But what is someone who was raised in a protestant group, never baptized Catholic, and simply believes as they do because they don’t know any better? What category do they fall into? Heretic? Schismatic?


As I understand it the CC now calls these people, myself included, “brothers and sisters in Christ.”

It is unfortunate that some non-Catholics are not very Christlike in their attitudes toward the CC, but you know, just look at the posts above to see that the attitude of some Catholics is not much better toward non-Catholics.

It seems the Church has a difficult time educating the laity.


#16

No worries, God bless


#17

Americans in general know little and care less about history and tradition. So that argument is lost with lots of people. People live in the here and now and can’t imagine why we want to cling to “old-fashioned ways.”

As more and more people lose faith all together and become more educated, the old hatreds for the Church as the abomination and the Pope as the anti-Christ (aka Chick comic types) are waning. But new hatreds among the secular-minded have arisen.


#18

Because we come to faith by grace, it follows that there is such a thing as invincible ignorance: that is, ignorance of the truth that follows not from willful refusal to believe the truth but from an inability to see that it is true.

Look in the Catechism: Part III, Section 1, Chapter 1; it explains it better than I could. Here is an excerpt:

IV. ERRONEOUS JUDGMENT

1790 A human being must always obey the certain judgment of his conscience. If he were deliberately to act against it, he would condemn himself. Yet it can happen that moral conscience remains in ignorance and makes erroneous judgments about acts to be performed or already committed.

1791 This ignorance can often be imputed to personal responsibility. This is the case when a man "takes little trouble to find out what is true and good, or when conscience is by degrees almost blinded through the habit of committing sin."59 In such cases, the person is culpable for the evil he commits.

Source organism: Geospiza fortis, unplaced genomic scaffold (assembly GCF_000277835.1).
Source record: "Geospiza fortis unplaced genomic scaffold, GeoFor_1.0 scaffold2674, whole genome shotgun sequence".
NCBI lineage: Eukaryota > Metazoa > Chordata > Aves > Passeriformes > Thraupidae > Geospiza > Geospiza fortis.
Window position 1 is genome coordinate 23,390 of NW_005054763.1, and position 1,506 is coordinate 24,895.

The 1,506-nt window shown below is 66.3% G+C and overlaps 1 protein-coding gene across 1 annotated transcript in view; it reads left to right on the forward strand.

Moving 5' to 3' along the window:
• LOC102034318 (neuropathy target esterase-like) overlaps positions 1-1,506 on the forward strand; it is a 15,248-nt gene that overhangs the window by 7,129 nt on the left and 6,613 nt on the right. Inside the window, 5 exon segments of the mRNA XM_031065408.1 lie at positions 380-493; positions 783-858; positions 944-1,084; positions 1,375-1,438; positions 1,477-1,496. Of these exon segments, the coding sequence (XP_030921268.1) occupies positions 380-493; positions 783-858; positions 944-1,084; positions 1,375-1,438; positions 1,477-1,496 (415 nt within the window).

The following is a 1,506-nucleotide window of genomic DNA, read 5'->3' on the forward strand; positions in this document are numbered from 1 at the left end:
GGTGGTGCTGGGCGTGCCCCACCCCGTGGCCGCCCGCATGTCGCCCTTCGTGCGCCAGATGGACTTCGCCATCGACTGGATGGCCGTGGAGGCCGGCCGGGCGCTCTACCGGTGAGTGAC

1792 Ignorance of Christ and his Gospel, bad example given by others, enslavement to one’s passions, assertion of a mistaken notion of autonomy of conscience, rejection of the Church’s authority and her teaching, lack of conversion and of charity: these can be at the source of errors of judgment in moral conduct.

1793 If - on the contrary - the ignorance is invincible, or the moral subject is not responsible for his erroneous judgment, the evil committed by the person cannot be imputed to him. It remains no less an evil, a privation, a disorder. One must therefore work to correct the errors of moral conscience.

1794 A good and pure conscience is enlightened by true faith, for charity proceeds at the same time "from a pure heart and a good conscience and sincere faith."60

The more a correct conscience prevails, the more do persons and groups turn aside from blind choice and try to be guided by objective standards of moral conduct.61


#19

It wouldn’t hurt to pray. May the Holy Spirit assist and guide your Protestant brethren.


#20

That’s incorrect. “Separated brethren” is what the CC now calls these people.

Absolutely. Since both sides contain actual people. It’s a human problem rather than a Catholic/Protestant problem.

It seems all of them do. When I was a young Baptist, we called other uneducated Baptists “bubble-gum Christians” because they were so seemingly vapid.

It’s the classic problem of “how do you educate someone not particularly motivated to learn?”.

It seems you really can’t.


#21

The main issue I have encountered with Protestants is bible reading. While only a dozen of some full Protestant congregations attend a bible study, they prefer their leader to be quoting scripture upon answering their questions. Dogmatic priests are what many Catholics prefer and some request scripture citations.

To be among them peacefully, they expect a respect of the most important fact being “Jesud died and Rose from the dead for our sins.” But, then scripture arises and I try to remember bible stories which taught us valuable lessons to counter their proclamations of orthodoxy. Especially Joseph, the poor child who was treated so wrongly by his brothers and finally rewarded. As you can probably tell I am part Jewish myself and that resonates with me beyond belief. So, while many Protestants like to say, (and some Catholics are not less guilty by a mile) that a suffering person deserves or earned it, we should hold true to bible stories.

Christianity is not avoiding masturbation and putting money in a basket. Judaism and Christianity offer far more. It is a complex faith with a modest and humble center which fills your heart with feelings from all ages, beating with the love of Christ.


DISCLAIMER: The views and opinions expressed in these forums do not necessarily reflect those of Catholic Answers. For official apologetics resources please visit www.catholic.com.